Rim Country state legislative candidates unanimously agreed at a recent forum in Payson that Gila Community College should receive funding equal to other community colleges in the state.
In a wide-ranging discussion that touched on energy independence, a highway bypassing Payson and health care, the three house candidates and two state senate candidates amicably agreed across party lines.
On the community college question, Republican Rep. Bill Konopnicki said legislation has come dangerously close to completely abolishing provisional college districts, and that he and Democrat Rep. Jack Brown have fought other legislators for Gila County to keep its college.
“The real issue is the way the state of Arizona funds colleges,” Konopnicki said.
Brown said, “We’d like to move it on to the next level.” Advocating that the college’s emphasis remain on growth, Brown said he couldn’t say when the law would change. However, “we can get that done,” he said.
Payson resident Barbara Brewer, a Republican candidate for state representative, said she helped bring a college to Gila County at the start. “We can do better,” she said, advocating for independence.
Brewer urged the college’s board of governors not to sign a new 10-year contract. On Friday, the college board tabled the contract.
State law says Gila County has neither enough population nor assessed value to legally run its own community college. Eastern Arizona College essentially operates GCC, and GCC receives less than half per-student funding than do other community colleges. Advocates want to change the law so GCC can operate independently. Konopnicki has said that’s a tough political battle unlikely to gain wide legislative support.
Two spots are open for state representative, with incumbents Brown, a Democrat from St. Johns, and Konopnicki, a Republican from Safford, challenged by Republican Brewer.
On the senate side, Republican State Senator Sylvia Tenney Allen said she agreed with more funding — the real issue — but could understand why a community would want an autonomous college.
“If your little college here could get more money, then that’s what it needs,” whether it’s a provisional college or not, Allen said.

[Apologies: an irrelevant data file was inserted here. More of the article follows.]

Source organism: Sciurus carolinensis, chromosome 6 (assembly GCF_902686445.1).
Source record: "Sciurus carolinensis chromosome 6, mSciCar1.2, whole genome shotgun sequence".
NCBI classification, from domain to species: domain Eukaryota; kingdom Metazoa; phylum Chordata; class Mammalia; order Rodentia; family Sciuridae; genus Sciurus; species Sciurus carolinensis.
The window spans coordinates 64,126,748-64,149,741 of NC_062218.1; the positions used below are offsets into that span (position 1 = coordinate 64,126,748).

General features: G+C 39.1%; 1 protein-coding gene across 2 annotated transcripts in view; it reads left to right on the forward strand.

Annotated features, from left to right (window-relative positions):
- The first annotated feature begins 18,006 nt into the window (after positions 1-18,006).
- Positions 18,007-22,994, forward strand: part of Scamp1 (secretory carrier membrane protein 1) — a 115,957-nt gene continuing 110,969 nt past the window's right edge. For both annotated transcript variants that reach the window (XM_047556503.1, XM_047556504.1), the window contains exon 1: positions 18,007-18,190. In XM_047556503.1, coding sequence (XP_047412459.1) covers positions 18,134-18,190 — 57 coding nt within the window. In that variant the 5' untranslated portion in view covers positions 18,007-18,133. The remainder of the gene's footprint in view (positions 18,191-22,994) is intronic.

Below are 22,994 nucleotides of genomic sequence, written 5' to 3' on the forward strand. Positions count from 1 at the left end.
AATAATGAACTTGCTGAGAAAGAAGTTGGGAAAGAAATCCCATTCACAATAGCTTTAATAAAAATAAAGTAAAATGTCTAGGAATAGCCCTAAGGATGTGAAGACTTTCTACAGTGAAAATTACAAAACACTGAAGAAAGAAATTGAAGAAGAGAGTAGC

Democrat Bill Jeffers, who is challenging Allen, expressed his support for community colleges, especially the work force development programs they offer.
“I’m confident that you will no longer be a stepchild,” he said, also advocating for equal funding.
The race for state senator pits Republican and Snowflake resident Allen, who took the seat after Jake Flake died, against Democrat and Holbrook resident Jeffers.
Candidates said they supported energy independence, and promoted developing wind, solar and nuclear power, along with increased oil drilling. Jeffers said Arizona is “uniquely positioned” for unparalleled harnessing of wind and solar power.
Brewer said environmentalists are prohibiting access to energy. “It’s time to say enough.” She added, “stop saying no to industry. It’s saying no to jobs.”
Brewer and Allen cited China’s nuclear plants as proof of safety.
Allen said, “these people (the Chinese) are on the move.” She acknowledged China’s problems with pollution, but said “we can do it more environmentally friendly than they do.”
Brown said, “My wife says we have enough wind in St. Johns to power the whole state.” But he said wind and solar need more time to become viable alternatives, and that nuclear energy could provide more immediate energy sovereignty.
Consumers should also consume less, Brown said. “Most of us leave the lights on (when we leave rooms). I know I do.”
Konopnicki advocated increased use of natural gas to power trucks, and said a clearer plan is necessary. “First define what we want to do, then do it,” he said.
Discussion surrounding a highway to bypass Payson and Star Valley led Konopnicki to clarify that Payson residents will ultimately decide if that happens, and not the state legislature. But, he said it’s “not if that will happen, but when.”
He also said it’s important to mitigate impacts on businesses from decreased traffic.
Allen said raising taxes is not the way to fund projects.
Brewer said elected representatives need to demand that money be kept in rural Arizona rather than building “more freeways or bridges to nowhere in Maricopa County.” Jeffers said the discussion is superfluous because there’s no money.
Brown acknowledged congestion and said every time he drives through Payson “I think, ‘I’m going to work harder on that bypass.’”